As Woodstock Supervisor Bill McKenna reopened discussion of proposed changes to the town’s short-term rental regulations, owners once again said they were left out of the loop in the original permitting process and asked for greater inclusion.
“I do recognize that there’s a somewhat unfair process where we give out permits, and then of those 200, 300 permits we give out, now go with the property for life until they decide not to get them,” McKenna said at the December 13 Town Board meeting. “And that’s not unsimilar to a taxi medallion, or a liquor license, where somebody gets something, they have it, and nobody else can get it.”
McKenna said he suggested a lottery but it wasn’t received well.
Town council member Bennet Ratcliff suggested much higher permit fees to pay for enforcement of the regulations, and McKenna agreed.
“If you look at the back of the zoning law, you’ll see where the penalties are, and they haven’t been touched in 30 years. I think they need to be increased quite a bit,” McKenna said. “My thought was that we kind of start that conversation tonight, set the guidelines, the parameters where we want to go with this…When we first created the STR (short term rental) law in 2018, we did vow that, two or three years down the line, we would take a look at this. This was a brand new law. No other town in the county had one, and we really wanted to get a sense of what was working and what wasn’t.”
Michael Henry of the Woodstock Short Term Rental Association was one of many who had been running short-term rentals until he got a letter from the town stating he needed a permit. By then, the town had reached the cap, so none were available.
“We’re seeking legislation that’s fair to everyone involved, consistently applied and targeted to address the real issues that all the stakeholders care about…The desire to maintain local character and quality of life, the town’s need for visitor accommodations to support the local tourist economy and restaurants and everything, and the part-time residents’ needs for income to maintain their home,” said Henry.
He said the existing regulations, if enforced adequately, would squeeze out the corporate landlords the town is trying to discourage. “Many of the core restrictions of the STR legislation that already exist, if they were enforced, would make investing in short-term rentals unappealing to profit-oriented absentee landlords and corporations, especially the limits on the number of nights each year that the property can be rented and the prohibition on multiple permits for the same owner,” Henry said.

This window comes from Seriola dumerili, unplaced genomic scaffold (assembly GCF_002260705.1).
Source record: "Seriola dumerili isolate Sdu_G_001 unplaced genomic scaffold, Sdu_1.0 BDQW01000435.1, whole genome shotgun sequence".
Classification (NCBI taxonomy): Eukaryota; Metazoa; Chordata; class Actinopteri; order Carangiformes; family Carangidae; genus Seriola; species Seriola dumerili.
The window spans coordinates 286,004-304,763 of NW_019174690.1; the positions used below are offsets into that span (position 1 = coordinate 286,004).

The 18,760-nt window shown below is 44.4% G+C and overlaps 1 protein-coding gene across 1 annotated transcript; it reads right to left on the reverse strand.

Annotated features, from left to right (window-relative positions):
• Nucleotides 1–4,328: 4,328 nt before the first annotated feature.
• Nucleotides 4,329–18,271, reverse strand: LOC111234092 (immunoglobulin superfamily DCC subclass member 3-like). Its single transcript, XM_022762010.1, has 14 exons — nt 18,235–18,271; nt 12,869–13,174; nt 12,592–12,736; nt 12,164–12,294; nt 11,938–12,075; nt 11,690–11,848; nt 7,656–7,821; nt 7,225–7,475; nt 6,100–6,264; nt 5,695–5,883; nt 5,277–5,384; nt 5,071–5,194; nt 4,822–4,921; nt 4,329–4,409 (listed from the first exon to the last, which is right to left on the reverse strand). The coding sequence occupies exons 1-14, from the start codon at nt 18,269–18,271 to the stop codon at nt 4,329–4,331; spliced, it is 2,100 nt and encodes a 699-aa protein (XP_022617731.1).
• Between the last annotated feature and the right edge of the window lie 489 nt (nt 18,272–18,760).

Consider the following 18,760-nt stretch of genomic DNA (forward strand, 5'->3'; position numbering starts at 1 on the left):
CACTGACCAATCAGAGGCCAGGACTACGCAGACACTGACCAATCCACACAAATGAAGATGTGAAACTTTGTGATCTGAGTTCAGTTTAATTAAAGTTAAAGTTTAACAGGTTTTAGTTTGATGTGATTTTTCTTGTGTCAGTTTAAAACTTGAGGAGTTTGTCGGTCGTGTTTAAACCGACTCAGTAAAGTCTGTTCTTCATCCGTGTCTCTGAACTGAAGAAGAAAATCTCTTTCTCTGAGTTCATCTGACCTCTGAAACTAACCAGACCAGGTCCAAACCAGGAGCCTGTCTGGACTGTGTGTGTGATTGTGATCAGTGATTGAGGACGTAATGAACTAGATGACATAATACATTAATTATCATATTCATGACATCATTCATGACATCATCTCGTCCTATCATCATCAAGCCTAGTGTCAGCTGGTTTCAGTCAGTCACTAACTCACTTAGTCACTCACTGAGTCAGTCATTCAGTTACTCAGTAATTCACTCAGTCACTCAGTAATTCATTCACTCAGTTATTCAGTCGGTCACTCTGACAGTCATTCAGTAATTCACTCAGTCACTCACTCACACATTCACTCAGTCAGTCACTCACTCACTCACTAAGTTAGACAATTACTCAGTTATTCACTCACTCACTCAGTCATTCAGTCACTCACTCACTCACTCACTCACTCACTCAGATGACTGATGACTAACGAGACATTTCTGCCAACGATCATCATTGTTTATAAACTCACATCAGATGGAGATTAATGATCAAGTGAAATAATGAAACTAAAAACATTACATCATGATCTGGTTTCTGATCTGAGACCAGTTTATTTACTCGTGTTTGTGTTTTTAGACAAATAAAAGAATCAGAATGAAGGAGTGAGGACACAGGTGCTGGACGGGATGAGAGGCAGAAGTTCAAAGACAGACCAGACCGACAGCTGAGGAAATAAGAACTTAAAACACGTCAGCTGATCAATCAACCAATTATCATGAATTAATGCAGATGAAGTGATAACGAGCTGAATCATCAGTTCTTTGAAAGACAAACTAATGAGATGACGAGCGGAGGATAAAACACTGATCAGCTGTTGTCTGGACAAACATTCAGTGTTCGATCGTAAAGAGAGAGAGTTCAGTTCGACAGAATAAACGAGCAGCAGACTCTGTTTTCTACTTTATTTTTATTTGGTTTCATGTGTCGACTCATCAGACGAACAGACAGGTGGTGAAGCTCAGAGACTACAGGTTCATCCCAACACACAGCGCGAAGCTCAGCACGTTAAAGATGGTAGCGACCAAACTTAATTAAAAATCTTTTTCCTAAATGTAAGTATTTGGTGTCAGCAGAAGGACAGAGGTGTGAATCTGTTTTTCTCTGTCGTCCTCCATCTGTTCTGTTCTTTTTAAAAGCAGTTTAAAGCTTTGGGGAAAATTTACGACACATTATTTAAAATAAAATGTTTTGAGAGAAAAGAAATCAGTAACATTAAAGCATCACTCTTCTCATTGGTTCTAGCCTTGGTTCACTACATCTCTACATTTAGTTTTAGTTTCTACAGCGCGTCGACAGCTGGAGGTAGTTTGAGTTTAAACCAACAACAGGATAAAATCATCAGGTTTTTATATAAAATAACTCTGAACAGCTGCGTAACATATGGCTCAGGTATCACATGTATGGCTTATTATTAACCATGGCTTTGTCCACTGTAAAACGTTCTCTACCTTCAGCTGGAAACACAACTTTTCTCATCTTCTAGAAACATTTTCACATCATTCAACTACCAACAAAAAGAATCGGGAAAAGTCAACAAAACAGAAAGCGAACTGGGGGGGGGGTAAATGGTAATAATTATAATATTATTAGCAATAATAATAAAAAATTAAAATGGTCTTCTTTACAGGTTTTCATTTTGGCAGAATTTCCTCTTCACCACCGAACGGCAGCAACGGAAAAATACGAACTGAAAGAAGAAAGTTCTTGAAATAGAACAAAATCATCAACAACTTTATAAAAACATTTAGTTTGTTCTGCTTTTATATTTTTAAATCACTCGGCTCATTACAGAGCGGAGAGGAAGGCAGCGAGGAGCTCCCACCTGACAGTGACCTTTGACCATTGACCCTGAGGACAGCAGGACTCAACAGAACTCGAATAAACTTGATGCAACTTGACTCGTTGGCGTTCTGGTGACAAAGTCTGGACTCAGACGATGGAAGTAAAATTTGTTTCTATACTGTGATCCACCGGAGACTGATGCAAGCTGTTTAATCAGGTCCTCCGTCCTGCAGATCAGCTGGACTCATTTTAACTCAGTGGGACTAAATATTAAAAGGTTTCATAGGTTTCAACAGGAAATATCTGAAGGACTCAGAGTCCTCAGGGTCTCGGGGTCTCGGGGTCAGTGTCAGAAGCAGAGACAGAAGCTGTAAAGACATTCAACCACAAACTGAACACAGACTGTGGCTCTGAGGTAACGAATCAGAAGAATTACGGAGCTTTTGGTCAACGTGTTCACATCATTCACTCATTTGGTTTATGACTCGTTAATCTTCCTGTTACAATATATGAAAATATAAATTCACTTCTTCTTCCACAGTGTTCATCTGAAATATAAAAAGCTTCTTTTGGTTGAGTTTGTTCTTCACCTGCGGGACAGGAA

Tricia McDermott, also a member of Short Term Rental Association, suggested increased taxes on short-term rentals as a way to fund long-term housing. “I’ll just give an example of how places out west with elite ski towns and such have imposed double digit taxes or more on Airbnb rentals — people have shown that they’re willing to pay it just to visit towns as beautiful as ours,” she said. “And that money I think could have a real impact on bringing more people into the town and giving them affordable places to live.”
But McKenna said that is not an option.
“I wish that we could tax it. We can’t tax. We’re not a city. I would love that,” he said, noting increased revenue can come in through permitting fees. “There are different ways that we can have that permitting fee. I don’t believe we can have it based on your income, but more the size of the bedrooms or whatnot, the number of bedrooms.”
Council member Laura Ricci said the town had clear reasons to adopt the short-term rental regulations when it did.
“Things were definitely out of control. They were out of hand. There were just too many STRs, there were too many transients in town there were too many people that didn’t care about the noise they made or the trash they left,” Ricci said.
“With the STR law, I haven’t heard complaints like that. So I feel like the STR law did handle the worst of what we were trying to handle,” she said.
McKenna agreed. “I will say it started to improve dramatically, even before we actually adopted a law, because all of a sudden, STR owners saw that we were serious, and that this was going to happen. And really, hats off to them. They became aware that their rentals had implications on the residents and they took efforts to correct it,” he said.
The Town Board is expected to discuss recommended changes again in January.